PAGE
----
Once, more than 10,000 years ago, Triticum – cereal – was a wild-growing genus with many varieties. Due to their nutritious grains, some of these varieties were cultivated by humans. The resulting access to a more structured food source lead to a whole new form of living, eating and digesting. A process that simultaneously affected the soil, the landscape and all those nonhumans within it.

This development has evolved rapidly over the last century and has made cereal such a commodity that many forget it is/was alive. In exploration of the current food system and those who are aiming to change it, Farmerama – a monthly podcast sharing the voices of smaller-scale farmers in the UK and beyond – recorded the series Cereal. We would like to invite you to listen to its seven episodes, and delve into growing, milling and baking. And of course into the act of eating a loaf of bread. Because “we are the bread system. If you eat bread – or any grains – you are part of it.”


‘Cereal’ Episode 1: Flour, Water, Salt


‘Cereal’ Episode 2: Nature Hates Uniformity


‘Cereal’ Episode 3: Farms Produce Food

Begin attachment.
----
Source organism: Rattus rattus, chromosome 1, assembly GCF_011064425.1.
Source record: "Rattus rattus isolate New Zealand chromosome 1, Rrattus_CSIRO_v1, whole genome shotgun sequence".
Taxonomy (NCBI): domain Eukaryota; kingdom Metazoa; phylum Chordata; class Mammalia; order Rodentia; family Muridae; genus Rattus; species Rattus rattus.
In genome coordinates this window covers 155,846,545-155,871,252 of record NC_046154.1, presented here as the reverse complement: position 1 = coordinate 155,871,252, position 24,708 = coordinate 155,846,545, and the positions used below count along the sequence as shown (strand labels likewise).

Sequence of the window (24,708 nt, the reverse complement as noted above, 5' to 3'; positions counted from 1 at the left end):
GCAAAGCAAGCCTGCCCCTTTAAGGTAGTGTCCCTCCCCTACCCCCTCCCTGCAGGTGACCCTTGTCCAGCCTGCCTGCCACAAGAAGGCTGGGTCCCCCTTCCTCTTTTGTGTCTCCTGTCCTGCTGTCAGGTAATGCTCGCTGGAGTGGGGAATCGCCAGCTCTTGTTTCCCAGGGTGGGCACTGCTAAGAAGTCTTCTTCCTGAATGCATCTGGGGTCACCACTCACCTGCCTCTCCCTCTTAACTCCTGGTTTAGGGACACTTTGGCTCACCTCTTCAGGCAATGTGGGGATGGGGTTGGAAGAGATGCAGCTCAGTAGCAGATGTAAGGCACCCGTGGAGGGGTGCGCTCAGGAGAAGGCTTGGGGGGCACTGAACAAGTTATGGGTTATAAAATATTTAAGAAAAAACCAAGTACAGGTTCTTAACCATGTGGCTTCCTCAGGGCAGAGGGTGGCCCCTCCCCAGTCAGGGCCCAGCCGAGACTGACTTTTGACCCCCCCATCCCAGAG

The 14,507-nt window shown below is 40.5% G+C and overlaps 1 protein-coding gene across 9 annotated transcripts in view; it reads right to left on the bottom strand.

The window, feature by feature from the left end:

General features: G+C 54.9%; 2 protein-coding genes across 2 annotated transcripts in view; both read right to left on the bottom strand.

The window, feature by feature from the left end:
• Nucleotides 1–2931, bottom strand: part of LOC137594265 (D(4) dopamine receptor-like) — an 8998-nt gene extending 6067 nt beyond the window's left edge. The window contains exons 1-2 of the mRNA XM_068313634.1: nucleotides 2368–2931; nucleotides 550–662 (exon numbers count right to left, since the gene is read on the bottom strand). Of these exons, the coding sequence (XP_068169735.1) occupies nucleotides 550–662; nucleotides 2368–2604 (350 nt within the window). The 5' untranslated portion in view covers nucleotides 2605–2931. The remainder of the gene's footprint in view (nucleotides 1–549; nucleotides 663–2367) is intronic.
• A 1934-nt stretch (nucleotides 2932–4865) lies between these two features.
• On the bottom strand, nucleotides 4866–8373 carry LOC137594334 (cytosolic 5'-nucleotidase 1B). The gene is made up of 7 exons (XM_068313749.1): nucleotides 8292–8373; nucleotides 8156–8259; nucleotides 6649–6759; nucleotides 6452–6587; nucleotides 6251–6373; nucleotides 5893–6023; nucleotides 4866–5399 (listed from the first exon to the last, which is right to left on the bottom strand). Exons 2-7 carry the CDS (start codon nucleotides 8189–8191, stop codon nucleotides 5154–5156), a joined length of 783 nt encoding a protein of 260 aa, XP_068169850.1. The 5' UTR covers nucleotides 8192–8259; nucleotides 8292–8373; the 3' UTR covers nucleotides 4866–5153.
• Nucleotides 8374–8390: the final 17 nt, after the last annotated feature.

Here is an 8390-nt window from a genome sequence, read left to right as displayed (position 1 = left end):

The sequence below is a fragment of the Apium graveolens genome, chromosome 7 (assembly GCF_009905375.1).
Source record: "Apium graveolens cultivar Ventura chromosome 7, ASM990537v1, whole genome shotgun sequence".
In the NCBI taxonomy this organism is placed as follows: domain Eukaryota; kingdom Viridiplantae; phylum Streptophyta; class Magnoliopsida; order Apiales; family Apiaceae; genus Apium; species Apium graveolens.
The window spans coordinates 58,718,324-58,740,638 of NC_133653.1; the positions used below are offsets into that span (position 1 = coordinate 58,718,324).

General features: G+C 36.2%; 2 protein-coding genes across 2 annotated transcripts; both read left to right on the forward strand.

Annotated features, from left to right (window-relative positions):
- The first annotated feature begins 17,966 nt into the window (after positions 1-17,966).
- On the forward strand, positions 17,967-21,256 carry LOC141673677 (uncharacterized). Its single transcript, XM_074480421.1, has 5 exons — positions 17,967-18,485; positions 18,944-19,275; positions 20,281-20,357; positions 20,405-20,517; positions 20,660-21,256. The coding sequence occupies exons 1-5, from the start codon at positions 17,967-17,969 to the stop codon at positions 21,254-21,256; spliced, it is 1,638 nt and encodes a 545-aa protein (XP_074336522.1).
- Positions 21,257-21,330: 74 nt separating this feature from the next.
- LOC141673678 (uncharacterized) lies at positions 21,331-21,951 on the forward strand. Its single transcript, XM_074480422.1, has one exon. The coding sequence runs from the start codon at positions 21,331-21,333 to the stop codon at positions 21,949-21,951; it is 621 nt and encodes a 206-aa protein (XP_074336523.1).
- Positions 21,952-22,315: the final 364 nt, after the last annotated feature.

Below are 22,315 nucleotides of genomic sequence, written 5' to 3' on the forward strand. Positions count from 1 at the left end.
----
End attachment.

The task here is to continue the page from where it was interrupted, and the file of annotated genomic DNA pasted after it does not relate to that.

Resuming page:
‘Cereal’ Episode 4: The Millers are Missing


‘Cereal’ Episode 5: The best thing since sliced bread? Unsliced bread


‘Cereal’ Episode 6: Grain Futures



Farmerama Radio is an award-winning monthly podcast sharing the voices of smaller-scale farmers in the UK and beyond.

Cover image: Vincent van Gogh, Geploegde akkers (‘De voren’) Ploughed fields (‘The furrows’), oil on canvas, 1888.


This is part of FIELDS, a section of The Learned Pig devoted to exploring fields as natural and (agri)cultural, invisible and visible, poor and productive, created and creators. FIELDS is conceived and edited by Marloe Mens.


The Learned Pig


The Learned Pig

Launched in November 2013, The Learned Pig is an online arts magazine with a love for plants and animals. Our thinking has grown out of our engagement with landscape aesthetics and environmental ethics and these days we try to bring together multiple perspectives on bodies and places, interspecies interactions, and alternative conceptions of that which has rather too frequently been defined as “nature” or “the animal”.